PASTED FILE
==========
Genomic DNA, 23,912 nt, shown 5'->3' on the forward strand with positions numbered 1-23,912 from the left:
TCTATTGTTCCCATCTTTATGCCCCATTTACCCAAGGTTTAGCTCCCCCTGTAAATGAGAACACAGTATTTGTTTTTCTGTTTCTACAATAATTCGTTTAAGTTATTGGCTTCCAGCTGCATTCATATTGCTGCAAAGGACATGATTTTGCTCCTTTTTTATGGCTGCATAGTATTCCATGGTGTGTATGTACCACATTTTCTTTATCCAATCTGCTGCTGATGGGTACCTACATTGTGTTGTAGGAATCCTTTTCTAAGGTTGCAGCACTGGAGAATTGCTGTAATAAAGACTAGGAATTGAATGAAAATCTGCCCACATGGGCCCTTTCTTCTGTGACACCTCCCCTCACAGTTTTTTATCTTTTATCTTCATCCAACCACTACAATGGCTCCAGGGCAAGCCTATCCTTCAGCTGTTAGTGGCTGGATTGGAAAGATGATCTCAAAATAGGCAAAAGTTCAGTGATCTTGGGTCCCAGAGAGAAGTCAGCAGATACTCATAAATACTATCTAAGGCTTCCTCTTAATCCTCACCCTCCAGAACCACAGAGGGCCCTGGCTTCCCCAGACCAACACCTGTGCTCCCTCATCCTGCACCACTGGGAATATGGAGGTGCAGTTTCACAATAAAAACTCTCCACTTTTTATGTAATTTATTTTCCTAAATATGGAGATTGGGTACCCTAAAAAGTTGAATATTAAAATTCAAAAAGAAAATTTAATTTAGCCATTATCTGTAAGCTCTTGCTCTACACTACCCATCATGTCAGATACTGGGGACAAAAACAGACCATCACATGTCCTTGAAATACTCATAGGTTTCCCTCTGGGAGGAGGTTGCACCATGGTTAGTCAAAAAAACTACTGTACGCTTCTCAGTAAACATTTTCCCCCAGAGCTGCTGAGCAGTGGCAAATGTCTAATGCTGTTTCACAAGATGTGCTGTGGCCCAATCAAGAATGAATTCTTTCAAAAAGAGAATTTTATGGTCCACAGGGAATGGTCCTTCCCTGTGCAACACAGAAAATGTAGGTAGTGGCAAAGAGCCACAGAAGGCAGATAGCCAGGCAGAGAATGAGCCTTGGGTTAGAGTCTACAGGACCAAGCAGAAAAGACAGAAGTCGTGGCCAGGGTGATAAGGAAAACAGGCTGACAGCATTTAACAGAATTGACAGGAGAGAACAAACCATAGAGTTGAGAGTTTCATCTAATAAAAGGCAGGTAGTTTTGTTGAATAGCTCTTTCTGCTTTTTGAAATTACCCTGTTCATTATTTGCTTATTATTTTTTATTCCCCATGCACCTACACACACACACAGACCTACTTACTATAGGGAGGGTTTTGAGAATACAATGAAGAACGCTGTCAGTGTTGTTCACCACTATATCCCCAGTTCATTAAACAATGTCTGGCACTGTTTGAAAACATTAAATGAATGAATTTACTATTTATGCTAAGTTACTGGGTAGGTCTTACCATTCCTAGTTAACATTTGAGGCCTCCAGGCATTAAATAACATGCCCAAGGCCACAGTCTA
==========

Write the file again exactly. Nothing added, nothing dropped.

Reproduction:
Genomic DNA, 23,912 nt, shown 5'->3' on the forward strand with positions numbered 1-23,912 from the left:
TCTATTGTTCCCATCTTTATGCCCCATTTACCCAAGGTTTAGCTCCCCCTGTAAATGAGAACACAGTATTTGTTTTTCTGTTTCTACAATAATTCGTTTAAGTTATTGGCTTCCAGCTGCATTCATATTGCTGCAAAGGACATGATTTTGCTCCTTTTTTATGGCTGCATAGTATTCCATGGTGTGTATGTACCACATTTTCTTTATCCAATCTGCTGCTGATGGGTACCTACATTGTGTTGTAGGAATCCTTTTCTAAGGTTGCAGCACTGGAGAATTGCTGTAATAAAGACTAGGAATTGAATGAAAATCTGCCCACATGGGCCCTTTCTTCTGTGACACCTCCCCTCACAGTTTTTTATCTTTTATCTTCATCCAACCACTACAATGGCTCCAGGGCAAGCCTATCCTTCAGCTGTTAGTGGCTGGATTGGAAAGATGATCTCAAAATAGGCAAAAGTTCAGTGATCTTGGGTCCCAGAGAGAAGTCAGCAGATACTCATAAATACTATCTAAGGCTTCCTCTTAATCCTCACCCTCCAGAACCACAGAGGGCCCTGGCTTCCCCAGACCAACACCTGTGCTCCCTCATCCTGCACCACTGGGAATATGGAGGTGCAGTTTCACAATAAAAACTCTCCACTTTTTATGTAATTTATTTTCCTAAATATGGAGATTGGGTACCCTAAAAAGTTGAATATTAAAATTCAAAAAGAAAATTTAATTTAGCCATTATCTGTAAGCTCTTGCTCTACACTACCCATCATGTCAGATACTGGGGACAAAAACAGACCATCACATGTCCTTGAAATACTCATAGGTTTCCCTCTGGGAGGAGGTTGCACCATGGTTAGTCAAAAAAACTACTGTACGCTTCTCAGTAAACATTTTCCCCCAGAGCTGCTGAGCAGTGGCAAATGTCTAATGCTGTTTCACAAGATGTGCTGTGGCCCAATCAAGAATGAATTCTTTCAAAAAGAGAATTTTATGGTCCACAGGGAATGGTCCTTCCCTGTGCAACACAGAAAATGTAGGTAGTGGCAAAGAGCCACAGAAGGCAGATAGCCAGGCAGAGAATGAGCCTTGGGTTAGAGTCTACAGGACCAAGCAGAAAAGACAGAAGTCGTGGCCAGGGTGATAAGGAAAACAGGCTGACAGCATTTAACAGAATTGACAGGAGAGAACAAACCATAGAGTTGAGAGTTTCATCTAATAAAAGGCAGGTAGTTTTGTTGAATAGCTCTTTCTGCTTTTTGAAATTACCCTGTTCATTATTTGCTTATTATTTTTTATTCCCCATGCACCTACACACACACACAGACCTACTTACTATAGGGAGGGTTTTGAGAATACAATGAAGAACGCTGTCAGTGTTGTTCACCACTATATCCCCAGTTCATTAAACAATGTCTGGCACTGTTTGAAAACATTAAATGAATGAATTTACTATTTATGCTAAGTTACTGGGTAGGTCTTACCATTCCTAGTTAACATTTGAGGCCTCCAGGCATTAAATAACATGCCCAAGGCCACAGTCTA